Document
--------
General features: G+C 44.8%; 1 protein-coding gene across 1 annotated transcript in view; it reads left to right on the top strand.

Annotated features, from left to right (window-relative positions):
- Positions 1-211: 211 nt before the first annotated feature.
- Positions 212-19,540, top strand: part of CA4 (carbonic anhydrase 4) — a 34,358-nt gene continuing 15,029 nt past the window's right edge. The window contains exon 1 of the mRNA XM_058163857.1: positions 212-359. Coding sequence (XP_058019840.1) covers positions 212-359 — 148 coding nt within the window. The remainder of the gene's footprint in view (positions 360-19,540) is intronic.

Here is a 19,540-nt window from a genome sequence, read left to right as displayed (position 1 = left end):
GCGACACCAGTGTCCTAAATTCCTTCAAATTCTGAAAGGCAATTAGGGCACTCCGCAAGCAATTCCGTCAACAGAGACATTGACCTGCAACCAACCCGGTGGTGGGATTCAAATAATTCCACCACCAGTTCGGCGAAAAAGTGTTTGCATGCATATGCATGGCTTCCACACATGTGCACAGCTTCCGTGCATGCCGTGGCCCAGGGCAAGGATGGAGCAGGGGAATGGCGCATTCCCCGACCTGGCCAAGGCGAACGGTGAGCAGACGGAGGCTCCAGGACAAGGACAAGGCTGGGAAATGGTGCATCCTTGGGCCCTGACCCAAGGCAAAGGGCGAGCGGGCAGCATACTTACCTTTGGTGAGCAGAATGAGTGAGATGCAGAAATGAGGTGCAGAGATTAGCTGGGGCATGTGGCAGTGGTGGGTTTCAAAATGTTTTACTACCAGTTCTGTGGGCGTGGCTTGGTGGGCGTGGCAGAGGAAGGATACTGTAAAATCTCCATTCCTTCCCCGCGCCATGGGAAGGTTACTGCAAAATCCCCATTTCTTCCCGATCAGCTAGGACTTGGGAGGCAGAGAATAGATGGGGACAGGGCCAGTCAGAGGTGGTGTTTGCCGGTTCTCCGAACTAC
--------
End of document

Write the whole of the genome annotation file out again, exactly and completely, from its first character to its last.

General features: G+C 44.8%; 1 protein-coding gene across 1 annotated transcript in view; it reads left to right on the top strand.

Annotated features, from left to right (window-relative positions):
- Positions 1-211: 211 nt before the first annotated feature.
- Positions 212-19,540, top strand: part of CA4 (carbonic anhydrase 4) — a 34,358-nt gene continuing 15,029 nt past the window's right edge. The window contains exon 1 of the mRNA XM_058163857.1: positions 212-359. Coding sequence (XP_058019840.1) covers positions 212-359 — 148 coding nt within the window. The remainder of the gene's footprint in view (positions 360-19,540) is intronic.

Here is a 19,540-nt window from a genome sequence, read left to right as displayed (position 1 = left end):
GCGACACCAGTGTCCTAAATTCCTTCAAATTCTGAAAGGCAATTAGGGCACTCCGCAAGCAATTCCGTCAACAGAGACATTGACCTGCAACCAACCCGGTGGTGGGATTCAAATAATTCCACCACCAGTTCGGCGAAAAAGTGTTTGCATGCATATGCATGGCTTCCACACATGTGCACAGCTTCCGTGCATGCCGTGGCCCAGGGCAAGGATGGAGCAGGGGAATGGCGCATTCCCCGACCTGGCCAAGGCGAACGGTGAGCAGACGGAGGCTCCAGGACAAGGACAAGGCTGGGAAATGGTGCATCCTTGGGCCCTGACCCAAGGCAAAGGGCGAGCGGGCAGCATACTTACCTTTGGTGAGCAGAATGAGTGAGATGCAGAAATGAGGTGCAGAGATTAGCTGGGGCATGTGGCAGTGGTGGGTTTCAAAATGTTTTACTACCAGTTCTGTGGGCGTGGCTTGGTGGGCGTGGCAGAGGAAGGATACTGTAAAATCTCCATTCCTTCCCCGCGCCATGGGAAGGTTACTGCAAAATCCCCATTTCTTCCCGATCAGCTAGGACTTGGGAGGCAGAGAATAGATGGGGACAGGGCCAGTCAGAGGTGGTGTTTGCCGGTTCTCCGAACTAC